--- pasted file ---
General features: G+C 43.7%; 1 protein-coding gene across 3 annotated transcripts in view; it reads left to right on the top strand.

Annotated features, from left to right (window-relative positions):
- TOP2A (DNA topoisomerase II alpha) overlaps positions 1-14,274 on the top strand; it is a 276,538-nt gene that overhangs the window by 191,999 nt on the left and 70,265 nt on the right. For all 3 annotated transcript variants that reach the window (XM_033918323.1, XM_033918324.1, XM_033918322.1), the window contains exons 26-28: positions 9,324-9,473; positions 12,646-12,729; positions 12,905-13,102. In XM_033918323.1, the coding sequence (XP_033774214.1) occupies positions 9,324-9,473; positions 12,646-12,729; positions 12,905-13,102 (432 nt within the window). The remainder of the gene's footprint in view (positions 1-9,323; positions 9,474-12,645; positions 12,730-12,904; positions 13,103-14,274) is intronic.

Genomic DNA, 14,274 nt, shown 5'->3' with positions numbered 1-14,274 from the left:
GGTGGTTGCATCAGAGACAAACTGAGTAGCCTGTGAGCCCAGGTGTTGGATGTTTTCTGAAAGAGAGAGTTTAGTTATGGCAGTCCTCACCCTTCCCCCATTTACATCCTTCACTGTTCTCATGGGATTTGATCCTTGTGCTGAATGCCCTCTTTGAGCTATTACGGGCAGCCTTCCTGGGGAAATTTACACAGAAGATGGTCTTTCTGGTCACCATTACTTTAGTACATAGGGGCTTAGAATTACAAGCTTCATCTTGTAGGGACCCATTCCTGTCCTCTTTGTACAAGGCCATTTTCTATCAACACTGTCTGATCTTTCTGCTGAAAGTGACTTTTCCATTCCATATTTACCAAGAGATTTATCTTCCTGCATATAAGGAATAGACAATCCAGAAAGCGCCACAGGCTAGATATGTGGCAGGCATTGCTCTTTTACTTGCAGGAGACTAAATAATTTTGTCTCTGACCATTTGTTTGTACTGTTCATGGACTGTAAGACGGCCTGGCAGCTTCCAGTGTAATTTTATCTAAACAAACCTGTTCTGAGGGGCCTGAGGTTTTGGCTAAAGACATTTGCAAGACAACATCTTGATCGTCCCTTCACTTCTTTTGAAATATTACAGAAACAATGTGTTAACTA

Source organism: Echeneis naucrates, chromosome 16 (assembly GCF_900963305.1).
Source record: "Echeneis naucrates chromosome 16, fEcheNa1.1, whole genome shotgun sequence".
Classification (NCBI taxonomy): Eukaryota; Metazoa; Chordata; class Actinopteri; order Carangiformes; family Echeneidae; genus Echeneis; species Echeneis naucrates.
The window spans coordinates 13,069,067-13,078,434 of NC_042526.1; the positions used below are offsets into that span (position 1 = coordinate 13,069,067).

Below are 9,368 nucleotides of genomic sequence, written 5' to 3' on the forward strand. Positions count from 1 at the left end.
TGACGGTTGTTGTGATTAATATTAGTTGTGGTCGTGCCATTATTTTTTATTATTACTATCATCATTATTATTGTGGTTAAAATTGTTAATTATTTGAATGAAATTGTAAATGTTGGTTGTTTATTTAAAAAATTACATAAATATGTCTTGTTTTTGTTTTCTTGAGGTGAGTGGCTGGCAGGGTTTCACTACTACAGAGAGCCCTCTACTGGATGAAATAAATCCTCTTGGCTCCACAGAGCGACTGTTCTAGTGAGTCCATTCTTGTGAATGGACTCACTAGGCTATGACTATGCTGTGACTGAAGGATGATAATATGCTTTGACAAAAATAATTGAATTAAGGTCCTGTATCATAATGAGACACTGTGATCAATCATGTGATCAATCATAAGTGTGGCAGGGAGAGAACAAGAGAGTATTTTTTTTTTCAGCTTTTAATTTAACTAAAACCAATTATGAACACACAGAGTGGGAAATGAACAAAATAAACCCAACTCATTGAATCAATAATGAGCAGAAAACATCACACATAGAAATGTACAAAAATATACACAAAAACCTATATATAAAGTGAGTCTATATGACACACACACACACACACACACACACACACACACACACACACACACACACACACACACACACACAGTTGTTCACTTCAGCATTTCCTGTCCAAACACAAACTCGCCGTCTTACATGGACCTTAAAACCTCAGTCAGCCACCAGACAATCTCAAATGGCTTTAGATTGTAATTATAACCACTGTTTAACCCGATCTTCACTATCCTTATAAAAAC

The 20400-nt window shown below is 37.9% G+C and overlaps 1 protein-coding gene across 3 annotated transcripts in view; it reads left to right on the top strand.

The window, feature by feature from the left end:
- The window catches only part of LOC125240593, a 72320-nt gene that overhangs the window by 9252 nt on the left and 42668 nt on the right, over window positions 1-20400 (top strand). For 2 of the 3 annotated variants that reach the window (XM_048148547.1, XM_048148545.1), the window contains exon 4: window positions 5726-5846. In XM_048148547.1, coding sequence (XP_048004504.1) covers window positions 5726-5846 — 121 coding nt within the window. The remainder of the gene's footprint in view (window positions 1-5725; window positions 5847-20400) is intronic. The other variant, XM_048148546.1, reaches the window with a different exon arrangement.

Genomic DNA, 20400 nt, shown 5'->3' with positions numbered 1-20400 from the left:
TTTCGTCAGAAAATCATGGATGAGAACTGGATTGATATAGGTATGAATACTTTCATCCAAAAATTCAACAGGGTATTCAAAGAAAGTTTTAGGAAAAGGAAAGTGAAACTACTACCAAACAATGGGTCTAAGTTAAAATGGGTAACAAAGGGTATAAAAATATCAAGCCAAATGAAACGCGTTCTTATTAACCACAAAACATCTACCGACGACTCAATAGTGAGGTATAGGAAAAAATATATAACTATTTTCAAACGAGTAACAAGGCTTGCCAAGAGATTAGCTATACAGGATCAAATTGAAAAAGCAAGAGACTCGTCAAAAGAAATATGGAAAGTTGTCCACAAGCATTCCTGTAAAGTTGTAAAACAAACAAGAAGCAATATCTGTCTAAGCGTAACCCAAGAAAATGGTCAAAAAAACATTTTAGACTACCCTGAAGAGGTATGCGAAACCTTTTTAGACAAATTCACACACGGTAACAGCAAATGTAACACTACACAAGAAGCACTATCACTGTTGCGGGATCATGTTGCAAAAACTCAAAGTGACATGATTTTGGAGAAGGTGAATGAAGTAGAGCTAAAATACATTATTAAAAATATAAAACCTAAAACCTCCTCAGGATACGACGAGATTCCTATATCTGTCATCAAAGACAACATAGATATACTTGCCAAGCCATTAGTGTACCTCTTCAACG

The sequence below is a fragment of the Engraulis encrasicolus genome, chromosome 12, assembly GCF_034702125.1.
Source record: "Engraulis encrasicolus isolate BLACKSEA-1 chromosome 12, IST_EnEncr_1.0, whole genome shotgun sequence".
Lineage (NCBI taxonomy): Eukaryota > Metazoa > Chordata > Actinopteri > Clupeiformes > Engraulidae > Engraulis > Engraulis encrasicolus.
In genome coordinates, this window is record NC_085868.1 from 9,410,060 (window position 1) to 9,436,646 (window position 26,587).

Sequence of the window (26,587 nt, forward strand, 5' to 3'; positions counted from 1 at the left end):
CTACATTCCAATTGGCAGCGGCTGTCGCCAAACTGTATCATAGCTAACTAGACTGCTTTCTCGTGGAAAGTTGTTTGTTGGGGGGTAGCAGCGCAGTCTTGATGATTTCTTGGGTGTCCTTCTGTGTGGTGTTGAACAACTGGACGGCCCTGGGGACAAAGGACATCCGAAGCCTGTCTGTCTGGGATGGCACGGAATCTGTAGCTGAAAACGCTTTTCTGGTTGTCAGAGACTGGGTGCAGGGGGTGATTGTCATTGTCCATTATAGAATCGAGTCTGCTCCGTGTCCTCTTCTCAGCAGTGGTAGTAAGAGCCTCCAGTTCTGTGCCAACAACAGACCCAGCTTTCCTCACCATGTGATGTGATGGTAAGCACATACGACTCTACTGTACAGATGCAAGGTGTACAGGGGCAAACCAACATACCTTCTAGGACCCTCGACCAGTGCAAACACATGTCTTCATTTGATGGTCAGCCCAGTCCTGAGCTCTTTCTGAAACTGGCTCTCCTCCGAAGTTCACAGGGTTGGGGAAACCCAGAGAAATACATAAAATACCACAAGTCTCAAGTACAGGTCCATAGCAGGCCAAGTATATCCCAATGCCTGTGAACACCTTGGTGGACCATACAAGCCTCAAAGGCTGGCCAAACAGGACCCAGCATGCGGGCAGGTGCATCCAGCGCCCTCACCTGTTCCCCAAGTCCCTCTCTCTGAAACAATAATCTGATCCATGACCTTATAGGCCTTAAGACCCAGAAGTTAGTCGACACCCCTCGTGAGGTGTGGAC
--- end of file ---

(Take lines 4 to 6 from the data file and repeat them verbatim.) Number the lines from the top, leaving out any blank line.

Genomic DNA, 14,274 nt, shown 5'->3' with positions numbered 1-14,274 from the left:
GGTGGTTGCATCAGAGACAAACTGAGTAGCCTGTGAGCCCAGGTGTTGGATGTTTTCTGAAAGAGAGAGTTTAGTTATGGCAGTCCTCACCCTTCCCCCATTTACATCCTTCACTGTTCTCATGGGATTTGATCCTTGTGCTGAATGCCCTCTTTGAGCTATTACGGGCAGCCTTCCTGGGGAAATTTACACAGAAGATGGTCTTTCTGGTCACCATTACTTTAGTACATAGGGGCTTAGAATTACAAGCTTCATCTTGTAGGGACCCATTCCTGTCCTCTTTGTACAAGGCCATTTTCTATCAACACTGTCTGATCTTTCTGCTGAAAGTGACTTTTCCATTCCATATTTACCAAGAGATTTATCTTCCTGCATATAAGGAATAGACAATCCAGAAAGCGCCACAGGCTAGATATGTGGCAGGCATTGCTCTTTTACTTGCAGGAGACTAAATAATTTTGTCTCTGACCATTTGTTTGTACTGTTCATGGACTGTAAGACGGCCTGGCAGCTTCCAGTGTAATTTTATCTAAACAAACCTGTTCTGAGGGGCCTGAGGTTTTGGCTAAAGACATTTGCAAGACAACATCTTGATCGTCCCTTCACTTCTTTTGAAATATTACAGAAACAATGTGTTAACTA

Source organism: Echeneis naucrates, chromosome 16 (assembly GCF_900963305.1).